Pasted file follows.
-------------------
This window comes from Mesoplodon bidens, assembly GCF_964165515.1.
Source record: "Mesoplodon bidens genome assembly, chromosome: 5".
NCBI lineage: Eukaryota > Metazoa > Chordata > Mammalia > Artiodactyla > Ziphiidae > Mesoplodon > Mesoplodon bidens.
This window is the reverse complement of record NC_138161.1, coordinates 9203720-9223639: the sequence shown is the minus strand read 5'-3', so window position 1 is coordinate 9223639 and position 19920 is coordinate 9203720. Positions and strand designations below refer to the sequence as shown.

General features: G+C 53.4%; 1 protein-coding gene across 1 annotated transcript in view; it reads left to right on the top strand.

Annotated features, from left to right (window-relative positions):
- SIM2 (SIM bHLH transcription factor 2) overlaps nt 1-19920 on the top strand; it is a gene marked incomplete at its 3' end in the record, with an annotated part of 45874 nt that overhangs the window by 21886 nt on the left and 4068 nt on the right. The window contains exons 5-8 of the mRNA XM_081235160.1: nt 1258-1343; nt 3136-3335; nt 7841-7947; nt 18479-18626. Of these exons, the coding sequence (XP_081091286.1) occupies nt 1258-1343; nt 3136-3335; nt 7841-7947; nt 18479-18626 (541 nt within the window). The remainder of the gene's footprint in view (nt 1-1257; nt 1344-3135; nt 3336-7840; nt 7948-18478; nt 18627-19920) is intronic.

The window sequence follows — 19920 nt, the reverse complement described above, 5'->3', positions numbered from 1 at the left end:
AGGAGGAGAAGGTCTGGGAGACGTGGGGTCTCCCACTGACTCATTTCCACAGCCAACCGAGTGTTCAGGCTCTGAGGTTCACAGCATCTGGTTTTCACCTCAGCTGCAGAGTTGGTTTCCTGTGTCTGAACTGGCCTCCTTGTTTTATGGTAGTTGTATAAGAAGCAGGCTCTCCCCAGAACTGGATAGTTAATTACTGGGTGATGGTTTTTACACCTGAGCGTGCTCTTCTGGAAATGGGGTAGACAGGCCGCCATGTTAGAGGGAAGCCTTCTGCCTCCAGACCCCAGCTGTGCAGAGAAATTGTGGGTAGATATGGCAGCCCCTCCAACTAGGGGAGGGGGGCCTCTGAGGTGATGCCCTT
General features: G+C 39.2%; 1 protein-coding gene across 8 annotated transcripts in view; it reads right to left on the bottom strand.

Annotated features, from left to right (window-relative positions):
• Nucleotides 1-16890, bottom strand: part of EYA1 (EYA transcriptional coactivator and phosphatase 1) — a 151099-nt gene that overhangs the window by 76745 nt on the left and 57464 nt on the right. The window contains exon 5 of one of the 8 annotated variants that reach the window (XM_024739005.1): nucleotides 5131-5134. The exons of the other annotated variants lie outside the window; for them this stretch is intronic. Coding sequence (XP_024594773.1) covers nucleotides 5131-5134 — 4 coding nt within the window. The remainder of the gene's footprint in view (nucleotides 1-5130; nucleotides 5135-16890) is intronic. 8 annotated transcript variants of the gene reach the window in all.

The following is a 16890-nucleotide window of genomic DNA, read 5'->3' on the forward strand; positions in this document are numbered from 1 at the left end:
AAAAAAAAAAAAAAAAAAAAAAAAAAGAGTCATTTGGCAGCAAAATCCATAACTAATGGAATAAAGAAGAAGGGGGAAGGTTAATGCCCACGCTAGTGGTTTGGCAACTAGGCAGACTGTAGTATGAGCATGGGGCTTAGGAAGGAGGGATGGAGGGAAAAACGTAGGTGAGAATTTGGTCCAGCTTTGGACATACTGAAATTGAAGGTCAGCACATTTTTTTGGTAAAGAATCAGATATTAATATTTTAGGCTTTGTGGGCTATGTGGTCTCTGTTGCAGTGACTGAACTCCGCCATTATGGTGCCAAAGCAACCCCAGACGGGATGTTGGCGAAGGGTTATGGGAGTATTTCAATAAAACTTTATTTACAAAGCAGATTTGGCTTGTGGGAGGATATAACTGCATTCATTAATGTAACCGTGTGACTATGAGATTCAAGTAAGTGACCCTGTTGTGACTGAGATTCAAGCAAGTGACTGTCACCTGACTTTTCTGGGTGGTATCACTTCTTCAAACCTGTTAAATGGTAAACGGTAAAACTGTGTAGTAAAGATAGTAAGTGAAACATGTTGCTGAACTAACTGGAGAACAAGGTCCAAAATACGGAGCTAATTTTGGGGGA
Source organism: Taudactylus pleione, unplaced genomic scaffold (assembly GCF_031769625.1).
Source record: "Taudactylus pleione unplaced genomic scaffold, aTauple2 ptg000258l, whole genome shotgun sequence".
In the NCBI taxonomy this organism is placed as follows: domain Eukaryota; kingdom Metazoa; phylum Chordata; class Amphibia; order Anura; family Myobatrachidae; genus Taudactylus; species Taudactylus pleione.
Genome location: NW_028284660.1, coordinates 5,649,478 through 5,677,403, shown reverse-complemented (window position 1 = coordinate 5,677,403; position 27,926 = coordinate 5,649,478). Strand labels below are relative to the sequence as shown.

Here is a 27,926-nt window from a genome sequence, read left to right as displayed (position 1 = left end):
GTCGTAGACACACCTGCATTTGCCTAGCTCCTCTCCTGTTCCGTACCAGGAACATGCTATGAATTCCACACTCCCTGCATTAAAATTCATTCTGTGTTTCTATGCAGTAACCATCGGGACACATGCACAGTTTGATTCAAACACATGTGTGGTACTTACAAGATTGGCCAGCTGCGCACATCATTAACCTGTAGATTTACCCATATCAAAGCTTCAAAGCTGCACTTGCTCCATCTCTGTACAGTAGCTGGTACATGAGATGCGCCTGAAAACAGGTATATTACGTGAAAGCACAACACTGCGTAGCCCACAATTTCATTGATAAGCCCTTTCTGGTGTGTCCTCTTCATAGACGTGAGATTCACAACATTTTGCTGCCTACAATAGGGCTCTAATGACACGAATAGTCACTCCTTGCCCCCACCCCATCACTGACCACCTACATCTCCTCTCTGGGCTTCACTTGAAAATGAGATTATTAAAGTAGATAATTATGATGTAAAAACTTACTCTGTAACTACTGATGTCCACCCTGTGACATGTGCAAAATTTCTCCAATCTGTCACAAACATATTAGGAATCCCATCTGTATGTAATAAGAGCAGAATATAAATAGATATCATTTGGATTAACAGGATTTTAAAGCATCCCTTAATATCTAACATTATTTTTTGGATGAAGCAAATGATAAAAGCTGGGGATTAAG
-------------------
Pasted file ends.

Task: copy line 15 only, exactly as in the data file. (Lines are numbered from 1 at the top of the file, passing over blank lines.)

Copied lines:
Source organism: Taudactylus pleione, unplaced genomic scaffold (assembly GCF_031769625.1).